Caught Myself Complaining

Call me Goldilocks, I think I complain a lot in spring. I just caught myself complaining about the chilly and damp weather, yet I know that last year I complained about the lack of a slow warm up to summer.

In fairness, it has been chilly this spring, but come on, Hecht! Rain is NORMAL for this season; April showers bring May flowers and all that. And, sheesh, I actually enjoy a rainy day. I also know that once summer arrives, it’s just hot for a good long while, so what am I complaining about?!? YUCK. Here’s what I’m really not liking about catching myself in the dissatisfaction act: This feeling of not being able to enjoy what is here right now.

This example of seasonal-related griping can be a metaphor for, well, pretty much anything. It’s normal to forget what we enjoyed or didn’t about a time of year, as well as a phase of life, some experience or interaction. I mean, when it’s been raining for days on end after a particularly grey winter, for example, it’s normal to be grumpy about it and start to complain.

And let’s be honest, you’d have to be a special kind of human–I know they exist–to be thanking the rain for all its benefits on its 20th day in a row when you’re sloshing around, dreaming about the sun and bright days. But the plain truth is that all this grumbling and griping can really bring a person down. It’s demoralizing, defeating and can even have a productivity crushing side-effect. YUCK again!!

Full disclosure, I also just watched Brene Brown’s Netflix special, “The Call to Courage”, in which she talks about the power of gratitude in helping to be more fully joyful and less fatalistic. I rewatched that section several times, it really struck me and stuck with me. I’m a cynic, so this means I’m generally not really a ‘hashtag gratitude’ kind of a person or coach. But though a cynic, I’m also a positive person and as such try to focus on the bright side of things in my life, even when they may actually just be bummers. This is what keeps me moving forward, and frankly, it just feels better to me.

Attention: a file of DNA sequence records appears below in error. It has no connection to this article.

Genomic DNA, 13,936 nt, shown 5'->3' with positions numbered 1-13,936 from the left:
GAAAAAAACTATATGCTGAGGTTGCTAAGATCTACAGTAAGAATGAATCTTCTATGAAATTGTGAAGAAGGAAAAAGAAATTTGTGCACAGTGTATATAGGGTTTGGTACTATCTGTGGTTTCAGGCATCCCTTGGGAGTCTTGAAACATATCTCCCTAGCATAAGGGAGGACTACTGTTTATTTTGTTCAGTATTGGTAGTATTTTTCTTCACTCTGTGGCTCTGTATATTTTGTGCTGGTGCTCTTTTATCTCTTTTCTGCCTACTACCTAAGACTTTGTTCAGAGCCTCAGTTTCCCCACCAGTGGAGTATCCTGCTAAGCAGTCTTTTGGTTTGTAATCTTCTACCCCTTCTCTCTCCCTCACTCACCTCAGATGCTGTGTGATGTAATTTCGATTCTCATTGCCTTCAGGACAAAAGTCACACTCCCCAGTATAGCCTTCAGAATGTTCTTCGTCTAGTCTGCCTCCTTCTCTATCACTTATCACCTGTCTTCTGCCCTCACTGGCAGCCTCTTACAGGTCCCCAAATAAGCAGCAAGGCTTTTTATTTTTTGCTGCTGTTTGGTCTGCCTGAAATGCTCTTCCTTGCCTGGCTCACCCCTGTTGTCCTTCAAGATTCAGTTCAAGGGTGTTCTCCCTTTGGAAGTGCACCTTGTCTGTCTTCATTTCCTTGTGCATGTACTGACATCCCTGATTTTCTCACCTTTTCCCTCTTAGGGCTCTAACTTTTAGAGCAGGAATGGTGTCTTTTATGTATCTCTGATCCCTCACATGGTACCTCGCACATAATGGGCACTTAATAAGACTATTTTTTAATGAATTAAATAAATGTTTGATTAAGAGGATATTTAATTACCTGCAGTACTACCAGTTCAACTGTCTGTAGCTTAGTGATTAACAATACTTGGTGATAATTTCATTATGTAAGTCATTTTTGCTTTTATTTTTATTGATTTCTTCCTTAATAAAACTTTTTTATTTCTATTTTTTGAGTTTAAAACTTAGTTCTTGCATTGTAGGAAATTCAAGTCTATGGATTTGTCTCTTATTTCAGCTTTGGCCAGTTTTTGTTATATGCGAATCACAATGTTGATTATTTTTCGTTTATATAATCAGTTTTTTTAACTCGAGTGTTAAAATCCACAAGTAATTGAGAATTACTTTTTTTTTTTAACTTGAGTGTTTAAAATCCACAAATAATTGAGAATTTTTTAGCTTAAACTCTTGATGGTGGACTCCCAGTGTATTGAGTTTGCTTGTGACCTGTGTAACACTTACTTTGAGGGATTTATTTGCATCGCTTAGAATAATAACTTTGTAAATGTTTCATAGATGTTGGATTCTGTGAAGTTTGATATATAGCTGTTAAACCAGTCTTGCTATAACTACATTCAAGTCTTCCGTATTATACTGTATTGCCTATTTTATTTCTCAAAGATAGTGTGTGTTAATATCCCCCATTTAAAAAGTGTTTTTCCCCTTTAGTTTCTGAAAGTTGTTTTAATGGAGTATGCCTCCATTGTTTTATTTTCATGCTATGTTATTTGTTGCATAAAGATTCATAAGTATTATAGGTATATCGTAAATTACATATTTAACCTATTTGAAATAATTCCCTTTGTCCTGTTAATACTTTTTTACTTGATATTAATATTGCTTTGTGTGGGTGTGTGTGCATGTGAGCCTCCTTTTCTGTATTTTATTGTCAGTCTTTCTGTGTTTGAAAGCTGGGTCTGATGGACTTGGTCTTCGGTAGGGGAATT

And this is, in my opinion, the value of working on a more positive mindset. It simply feels better. The weather is one example, but apply this to your difficult co-worker or your boss, your commute to work, the broken appliance you count on, the beloved friend or partner who didn’t follow through on their word, the dog or cat that’s barfing, you name it. This is not the same as being Pollyanna about things, and I do think it’s important to be real about what is present and painful for you. I’m just suggesting it’s helpful to not get swept away on a wave of negativity.

And I also know it’s not easy, here’s a trick I use to this day: When I was working towards my license in clinical social work in California, I worked with many clients, gaining experience in an agency. I had little control over my sometimes difficult and complex cases and often struggled with the work itself. A mentor coached me to find one thing about each new client I could like or appreciate, even if it were teeny tiny. That if I could do so, then I was on my way to building a successful client-therapist rapport. Sometimes it wasn’t easy, but I don’t believe I ever found myself feeling unable to find the one thing from which a bridge could be built.

I apply this tool to many things and relationships in my life to this day. It’s my non-cheesy little way to find my way to #gratitude. Find a way to get present with the one positive thing.

Can you find one positive thing to focus on, one up-side to an otherwise blech-y or crap-tacular experience? Even if it’s super tiny, it’s a great place to start.
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